8. 8. List Poem<br />My Silly Kitty<br />She runs in circles chasing her tail.<br />She drinks from the faucet.<br />She plays fetch with a jack.<br />She gets her own treats from a bag.<br />She rubs her face on my face.<br />She sleeps with her head upside down.<br />She goes bonkers for wet cat food. <br />
  9. 9. List Poem<br />A list poem, also called a “catalogue” poem, may be rhymed or unrhymed, short or long. It may list objects, a series of events, specific characteristics, or any other set of items.<br />(Fountas and Pinnell. Copyright 2001.) <br />Connection to 3-blocks:<br />I would use this poem during readers workshop.<br />Connection to skill, strategy or idea:<br />I would use it to teach children different forms of poetry, discussing how poems don’t always have to rhyme and that they can be in list form explaining something that is funny or silly to them. Students can discuss things they think their animal does that is funny. The teacher can ask students to give her one word or short phrase that they will write a list poem together as a group. The teacher models what writers do for writing this poetry. <br />Resources<br />http://www.poetryteachers.com/poetclass/lessons/bugsme.html<br />This is a site where students can see different kinds of list poems to better understand the concept of “list” poetry. <br />http://wildrosereader.blogspot.com/2008/11/poetry-friday-list-poems.html<br />This site provides all kinds of examples for teachers to use as list poems with students. It is also a blog site for teachers to read. <br />
  10. 10. Limerick Poem<br />There once was a kitty with no name,<br />whose owner was the one to blame.<br />She ran out the front door,<br />which she had done before.<br />All because she was a kitty, not one in the same. <br />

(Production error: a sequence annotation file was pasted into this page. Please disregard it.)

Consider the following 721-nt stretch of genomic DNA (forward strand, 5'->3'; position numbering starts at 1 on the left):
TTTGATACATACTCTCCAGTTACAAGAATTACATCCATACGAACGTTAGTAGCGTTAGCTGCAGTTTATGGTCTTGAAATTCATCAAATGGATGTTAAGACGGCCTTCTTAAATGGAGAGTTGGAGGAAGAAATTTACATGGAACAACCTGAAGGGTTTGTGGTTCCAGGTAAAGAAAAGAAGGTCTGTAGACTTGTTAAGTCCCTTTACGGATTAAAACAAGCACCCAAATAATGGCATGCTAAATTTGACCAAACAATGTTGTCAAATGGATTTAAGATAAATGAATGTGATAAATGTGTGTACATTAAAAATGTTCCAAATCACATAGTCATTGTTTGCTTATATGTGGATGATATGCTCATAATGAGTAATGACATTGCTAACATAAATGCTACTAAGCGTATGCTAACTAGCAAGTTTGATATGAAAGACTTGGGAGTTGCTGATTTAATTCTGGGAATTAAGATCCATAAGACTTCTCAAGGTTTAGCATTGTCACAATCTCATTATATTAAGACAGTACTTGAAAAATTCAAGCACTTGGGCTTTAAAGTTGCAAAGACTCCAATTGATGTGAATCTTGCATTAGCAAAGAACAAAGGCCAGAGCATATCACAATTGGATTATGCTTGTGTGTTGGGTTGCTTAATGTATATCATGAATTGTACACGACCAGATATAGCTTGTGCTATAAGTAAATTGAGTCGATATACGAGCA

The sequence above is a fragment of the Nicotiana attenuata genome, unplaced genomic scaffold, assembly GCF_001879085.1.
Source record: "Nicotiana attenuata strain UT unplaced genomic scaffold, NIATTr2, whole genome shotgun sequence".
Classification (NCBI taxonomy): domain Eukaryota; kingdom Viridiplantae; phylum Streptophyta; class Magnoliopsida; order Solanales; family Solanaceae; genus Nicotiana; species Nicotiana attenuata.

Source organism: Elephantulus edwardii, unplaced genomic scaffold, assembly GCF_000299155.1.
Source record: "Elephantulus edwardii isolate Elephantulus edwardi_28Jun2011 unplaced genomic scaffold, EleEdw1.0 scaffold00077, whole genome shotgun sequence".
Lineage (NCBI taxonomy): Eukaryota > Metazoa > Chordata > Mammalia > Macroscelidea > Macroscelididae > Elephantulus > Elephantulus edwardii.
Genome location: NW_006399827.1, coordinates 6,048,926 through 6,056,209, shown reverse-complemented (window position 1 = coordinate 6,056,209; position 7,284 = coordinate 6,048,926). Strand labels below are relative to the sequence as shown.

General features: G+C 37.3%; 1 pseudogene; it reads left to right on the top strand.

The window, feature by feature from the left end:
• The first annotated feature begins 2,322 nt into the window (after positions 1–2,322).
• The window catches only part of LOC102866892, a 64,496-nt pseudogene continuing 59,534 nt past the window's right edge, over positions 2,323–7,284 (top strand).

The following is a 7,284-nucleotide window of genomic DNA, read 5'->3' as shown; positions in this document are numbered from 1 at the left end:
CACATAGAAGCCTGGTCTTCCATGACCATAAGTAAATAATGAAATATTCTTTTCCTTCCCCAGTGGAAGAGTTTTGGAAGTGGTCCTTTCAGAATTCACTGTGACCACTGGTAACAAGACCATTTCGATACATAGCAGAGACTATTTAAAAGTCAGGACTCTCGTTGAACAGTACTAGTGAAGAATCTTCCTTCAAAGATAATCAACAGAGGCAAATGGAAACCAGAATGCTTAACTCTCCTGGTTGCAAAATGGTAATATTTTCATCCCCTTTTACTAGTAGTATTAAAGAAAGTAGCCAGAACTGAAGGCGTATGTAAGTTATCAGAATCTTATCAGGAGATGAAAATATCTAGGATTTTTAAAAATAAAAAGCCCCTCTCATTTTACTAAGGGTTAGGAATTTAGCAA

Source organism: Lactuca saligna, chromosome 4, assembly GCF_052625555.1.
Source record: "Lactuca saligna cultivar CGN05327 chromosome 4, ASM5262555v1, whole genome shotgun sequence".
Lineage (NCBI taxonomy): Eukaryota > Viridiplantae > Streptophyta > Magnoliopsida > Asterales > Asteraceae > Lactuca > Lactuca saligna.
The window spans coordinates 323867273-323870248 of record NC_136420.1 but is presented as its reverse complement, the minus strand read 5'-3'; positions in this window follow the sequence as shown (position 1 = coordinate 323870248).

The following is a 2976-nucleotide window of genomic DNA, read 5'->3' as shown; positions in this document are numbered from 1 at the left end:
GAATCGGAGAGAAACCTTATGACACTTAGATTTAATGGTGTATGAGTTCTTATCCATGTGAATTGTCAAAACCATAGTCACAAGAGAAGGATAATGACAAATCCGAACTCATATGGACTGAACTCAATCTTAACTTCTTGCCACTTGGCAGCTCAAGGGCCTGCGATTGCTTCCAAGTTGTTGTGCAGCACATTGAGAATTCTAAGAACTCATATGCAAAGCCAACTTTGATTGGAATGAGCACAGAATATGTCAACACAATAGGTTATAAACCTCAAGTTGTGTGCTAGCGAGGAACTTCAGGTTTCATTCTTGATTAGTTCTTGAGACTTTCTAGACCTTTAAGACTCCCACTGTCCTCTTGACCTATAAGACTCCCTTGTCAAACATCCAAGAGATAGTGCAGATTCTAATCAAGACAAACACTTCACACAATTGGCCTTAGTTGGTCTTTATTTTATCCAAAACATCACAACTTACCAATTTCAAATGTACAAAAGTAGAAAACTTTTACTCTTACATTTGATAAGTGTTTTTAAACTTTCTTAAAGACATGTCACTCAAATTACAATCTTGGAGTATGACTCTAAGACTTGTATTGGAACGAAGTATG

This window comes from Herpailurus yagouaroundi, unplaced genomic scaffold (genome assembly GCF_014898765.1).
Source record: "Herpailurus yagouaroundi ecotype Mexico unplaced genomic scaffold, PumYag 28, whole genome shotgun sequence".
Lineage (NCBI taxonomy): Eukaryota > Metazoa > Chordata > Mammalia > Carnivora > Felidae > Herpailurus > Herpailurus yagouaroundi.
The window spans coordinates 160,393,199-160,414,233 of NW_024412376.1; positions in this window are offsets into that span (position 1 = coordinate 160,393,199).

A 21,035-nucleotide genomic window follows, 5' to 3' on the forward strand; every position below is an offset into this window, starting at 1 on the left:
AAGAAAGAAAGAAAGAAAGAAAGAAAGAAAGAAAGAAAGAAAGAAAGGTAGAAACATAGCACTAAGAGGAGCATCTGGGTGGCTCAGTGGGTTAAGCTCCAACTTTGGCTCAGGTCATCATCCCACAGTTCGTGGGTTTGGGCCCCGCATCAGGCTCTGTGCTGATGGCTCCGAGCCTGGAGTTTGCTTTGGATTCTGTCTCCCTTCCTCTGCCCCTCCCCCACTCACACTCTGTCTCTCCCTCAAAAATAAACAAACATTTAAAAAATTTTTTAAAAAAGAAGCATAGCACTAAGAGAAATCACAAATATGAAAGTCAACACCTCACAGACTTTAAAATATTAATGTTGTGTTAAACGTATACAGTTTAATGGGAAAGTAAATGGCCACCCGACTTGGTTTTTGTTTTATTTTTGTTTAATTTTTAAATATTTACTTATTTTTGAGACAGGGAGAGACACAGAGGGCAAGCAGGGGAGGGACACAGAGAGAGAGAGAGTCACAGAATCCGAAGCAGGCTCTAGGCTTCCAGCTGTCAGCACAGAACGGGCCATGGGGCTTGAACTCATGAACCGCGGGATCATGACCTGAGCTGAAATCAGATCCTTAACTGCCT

11. 11. Limerick Poem<br />Poems that are structured in five lines. The first and second lines rhyme, as do the third and fourth lines. The fifth lines yields a surprise ending or humorous statements and rhymes with the first two lines.<br />(Fountas and Pinnell, Copyright 2001). <br />Connection to 3-blocks:<br />I would use this poem during readers workshop. <br />Connection to skills, strategy or idea:<br />I would use it to teach students cause and effect using more then one sentence to identify it. It can be used for students to read through to identify the cause and effect for modified instruction while others might be reading more lengthy text. The first part of the poem could be taken out for students to guess what they think the cause is. <br />Resources<br />http://www.brownielocks.com/kidlimericks.html<br />This site provides examples of limerick poems created by and for children. This provides reading examples for students to read from creators around the same age range. <br />http://www.ehow.com/how_6344973_write-limerick-poem-kids.html<br />This site provides instruction for the teacher on how to create your own limerick poem. <br />
  12. 12. Diamante Poem<br />Kitty<br />Cute, Silly<br />Running, Playing, Loving<br />Play with me, Leave me be<br />Sleeping, Yawning, Eating<br />Boss, Glorious <br />Cat<br />